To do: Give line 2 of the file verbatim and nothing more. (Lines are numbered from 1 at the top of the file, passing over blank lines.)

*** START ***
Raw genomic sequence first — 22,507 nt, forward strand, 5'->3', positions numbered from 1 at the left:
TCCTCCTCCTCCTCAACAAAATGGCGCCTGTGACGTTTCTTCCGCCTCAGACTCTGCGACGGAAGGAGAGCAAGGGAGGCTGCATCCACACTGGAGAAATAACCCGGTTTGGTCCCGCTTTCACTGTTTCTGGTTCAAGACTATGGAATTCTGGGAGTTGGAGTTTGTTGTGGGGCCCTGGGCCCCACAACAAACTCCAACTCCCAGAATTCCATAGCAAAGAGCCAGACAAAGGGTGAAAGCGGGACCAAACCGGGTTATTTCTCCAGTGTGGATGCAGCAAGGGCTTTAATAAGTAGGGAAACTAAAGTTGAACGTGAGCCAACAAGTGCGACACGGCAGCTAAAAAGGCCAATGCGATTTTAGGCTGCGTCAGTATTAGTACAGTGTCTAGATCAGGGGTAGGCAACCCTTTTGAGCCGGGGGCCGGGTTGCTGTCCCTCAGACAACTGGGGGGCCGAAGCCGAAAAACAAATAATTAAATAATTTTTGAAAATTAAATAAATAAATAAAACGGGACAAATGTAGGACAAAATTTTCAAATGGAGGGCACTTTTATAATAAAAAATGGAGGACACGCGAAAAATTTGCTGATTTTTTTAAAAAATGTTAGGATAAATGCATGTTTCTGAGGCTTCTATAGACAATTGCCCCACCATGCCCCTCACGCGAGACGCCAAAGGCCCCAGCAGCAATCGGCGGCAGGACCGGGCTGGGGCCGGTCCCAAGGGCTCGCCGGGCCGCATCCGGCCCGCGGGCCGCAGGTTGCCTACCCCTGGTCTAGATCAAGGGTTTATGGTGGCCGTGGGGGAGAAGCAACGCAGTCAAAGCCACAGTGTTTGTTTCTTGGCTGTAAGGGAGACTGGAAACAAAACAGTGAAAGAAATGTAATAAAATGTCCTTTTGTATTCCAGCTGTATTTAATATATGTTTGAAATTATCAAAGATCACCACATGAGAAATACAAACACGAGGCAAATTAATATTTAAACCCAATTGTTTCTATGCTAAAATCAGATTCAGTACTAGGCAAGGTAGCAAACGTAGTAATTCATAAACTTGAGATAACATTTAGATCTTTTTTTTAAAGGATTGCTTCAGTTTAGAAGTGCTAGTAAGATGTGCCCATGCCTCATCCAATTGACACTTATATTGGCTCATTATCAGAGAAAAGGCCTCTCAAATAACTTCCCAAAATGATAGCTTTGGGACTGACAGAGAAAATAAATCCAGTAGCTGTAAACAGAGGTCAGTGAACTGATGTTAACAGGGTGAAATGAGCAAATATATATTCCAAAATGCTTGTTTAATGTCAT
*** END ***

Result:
TCCTCCTCCTCCTCAACAAAATGGCGCCTGTGACGTTTCTTCCGCCTCAGACTCTGCGACGGAAGGAGAGCAAGGGAGGCTGCATCCACACTGGAGAAATAACCCGGTTTGGTCCCGCTTTCACTGTTTCTGGTTCAAGACTATGGAATTCTGGGAGTTGGAGTTTGTTGTGGGGCCCTGGGCCCCACAACAAACTCCAACTCCCAGAATTCCATAGCAAAGAGCCAGACAAAGGGTGAAAGCGGGACCAAACCGGGTTATTTCTCCAGTGTGGATGCAGCAAGGGCTTTAATAAGTAGGGAAACTAAAGTTGAACGTGAGCCAACAAGTGCGACACGGCAGCTAAAAAGGCCAATGCGATTTTAGGCTGCGTCAGTATTAGTACAGTGTCTAGATCAGGGGTAGGCAACCCTTTTGAGCCGGGGGCCGGGTTGCTGTCCCTCAGACAACTGGGGGGCCGAAGCCGAAAAACAAATAATTAAATAATTTTTGAAAATTAAATAAATAAATAAAACGGGACAAATGTAGGACAAAATTTTCAAATGGAGGGCACTTTTATAATAAAAAATGGAGGACACGCGAAAAATTTGCTGATTTTTTTAAAAAATGTTAGGATAAATGCATGTTTCTGAGGCTTCTATAGACAATTGCCCCACCATGCCCCTCACGCGAGACGCCAAAGGCCCCAGCAGCAATCGGCGGCAGGACCGGGCTGGGGCCGGTCCCAAGGGCTCGCCGGGCCGCATCCGGCCCGCGGGCCGCAGGTTGCCTACCCCTGGTCTAGATCAAGGGTTTATGGTGGCCGTGGGGGAGAAGCAACGCAGTCAAAGCCACAGTGTTTGTTTCTTGGCTGTAAGGGAGACTGGAAACAAAACAGTGAAAGAAATGTAATAAAATGTCCTTTTGTATTCCAGCTGTATTTAATATATGTTTGAAATTATCAAAGATCACCACATGAGAAATACAAACACGAGGCAAATTAATATTTAAACCCAATTGTTTCTATGCTAAAATCAGATTCAGTACTAGGCAAGGTAGCAAACGTAGTAATTCATAAACTTGAGATAACATTTAGATCTTTTTTTTAAAGGATTGCTTCAGTTTAGAAGTGCTAGTAAGATGTGCCCATGCCTCATCCAATTGACACTTATATTGGCTCATTATCAGAGAAAAGGCCTCTCAAATAACTTCCCAAAATGATAGCTTTGGGACTGACAGAGAAAATAAATCCAGTAGCTGTAAACAGAGGTCAGTGAACTGATGTTAACAGGGTGAAATGAGCAAATATATATTCCAAAATGCTTGTTTAATGTCAT